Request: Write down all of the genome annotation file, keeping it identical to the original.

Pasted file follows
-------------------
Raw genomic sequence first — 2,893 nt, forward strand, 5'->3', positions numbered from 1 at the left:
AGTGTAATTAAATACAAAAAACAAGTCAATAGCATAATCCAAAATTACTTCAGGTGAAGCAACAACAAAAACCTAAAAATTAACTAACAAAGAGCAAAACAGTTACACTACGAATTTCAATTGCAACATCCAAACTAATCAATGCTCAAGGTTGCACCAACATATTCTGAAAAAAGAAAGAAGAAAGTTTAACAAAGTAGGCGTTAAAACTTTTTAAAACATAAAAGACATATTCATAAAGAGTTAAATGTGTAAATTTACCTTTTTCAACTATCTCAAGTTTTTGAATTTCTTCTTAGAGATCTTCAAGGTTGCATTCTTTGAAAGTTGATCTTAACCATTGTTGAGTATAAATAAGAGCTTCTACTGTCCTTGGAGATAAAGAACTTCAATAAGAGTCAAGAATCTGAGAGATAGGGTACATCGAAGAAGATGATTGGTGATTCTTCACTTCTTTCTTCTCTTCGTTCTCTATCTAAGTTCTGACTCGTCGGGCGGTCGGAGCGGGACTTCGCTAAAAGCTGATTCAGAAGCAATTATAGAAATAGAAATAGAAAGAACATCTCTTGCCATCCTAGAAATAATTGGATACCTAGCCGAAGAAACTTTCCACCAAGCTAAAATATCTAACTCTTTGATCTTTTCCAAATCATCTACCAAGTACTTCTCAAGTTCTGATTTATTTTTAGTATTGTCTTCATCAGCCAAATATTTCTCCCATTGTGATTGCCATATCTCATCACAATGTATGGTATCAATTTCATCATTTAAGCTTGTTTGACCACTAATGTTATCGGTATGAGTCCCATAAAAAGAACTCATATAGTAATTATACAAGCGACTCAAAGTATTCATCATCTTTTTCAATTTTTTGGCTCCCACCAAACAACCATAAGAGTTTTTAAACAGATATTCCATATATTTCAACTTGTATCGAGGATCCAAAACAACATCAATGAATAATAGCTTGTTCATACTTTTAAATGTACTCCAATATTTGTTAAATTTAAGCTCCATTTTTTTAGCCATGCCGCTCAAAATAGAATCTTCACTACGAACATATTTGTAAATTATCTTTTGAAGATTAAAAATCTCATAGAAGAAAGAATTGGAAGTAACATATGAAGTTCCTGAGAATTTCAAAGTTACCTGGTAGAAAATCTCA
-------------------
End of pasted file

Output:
Raw genomic sequence first — 2,893 nt, forward strand, 5'->3', positions numbered from 1 at the left:
AGTGTAATTAAATACAAAAAACAAGTCAATAGCATAATCCAAAATTACTTCAGGTGAAGCAACAACAAAAACCTAAAAATTAACTAACAAAGAGCAAAACAGTTACACTACGAATTTCAATTGCAACATCCAAACTAATCAATGCTCAAGGTTGCACCAACATATTCTGAAAAAAGAAAGAAGAAAGTTTAACAAAGTAGGCGTTAAAACTTTTTAAAACATAAAAGACATATTCATAAAGAGTTAAATGTGTAAATTTACCTTTTTCAACTATCTCAAGTTTTTGAATTTCTTCTTAGAGATCTTCAAGGTTGCATTCTTTGAAAGTTGATCTTAACCATTGTTGAGTATAAATAAGAGCTTCTACTGTCCTTGGAGATAAAGAACTTCAATAAGAGTCAAGAATCTGAGAGATAGGGTACATCGAAGAAGATGATTGGTGATTCTTCACTTCTTTCTTCTCTTCGTTCTCTATCTAAGTTCTGACTCGTCGGGCGGTCGGAGCGGGACTTCGCTAAAAGCTGATTCAGAAGCAATTATAGAAATAGAAATAGAAAGAACATCTCTTGCCATCCTAGAAATAATTGGATACCTAGCCGAAGAAACTTTCCACCAAGCTAAAATATCTAACTCTTTGATCTTTTCCAAATCATCTACCAAGTACTTCTCAAGTTCTGATTTATTTTTAGTATTGTCTTCATCAGCCAAATATTTCTCCCATTGTGATTGCCATATCTCATCACAATGTATGGTATCAATTTCATCATTTAAGCTTGTTTGACCACTAATGTTATCGGTATGAGTCCCATAAAAAGAACTCATATAGTAATTATACAAGCGACTCAAAGTATTCATCATCTTTTTCAATTTTTTGGCTCCCACCAAACAACCATAAGAGTTTTTAAACAGATATTCCATATATTTCAACTTGTATCGAGGATCCAAAACAACATCAATGAATAATAGCTTGTTCATACTTTTAAATGTACTCCAATATTTGTTAAATTTAAGCTCCATTTTTTTAGCCATGCCGCTCAAAATAGAATCTTCACTACGAACATATTTGTAAATTATCTTTTGAAGATTAAAAATCTCATAGAAGAAAGAATTGGAAGTAACATATGAAGTTCCTGAGAATTTCAAAGTTACCTGGTAGAAAATCTCA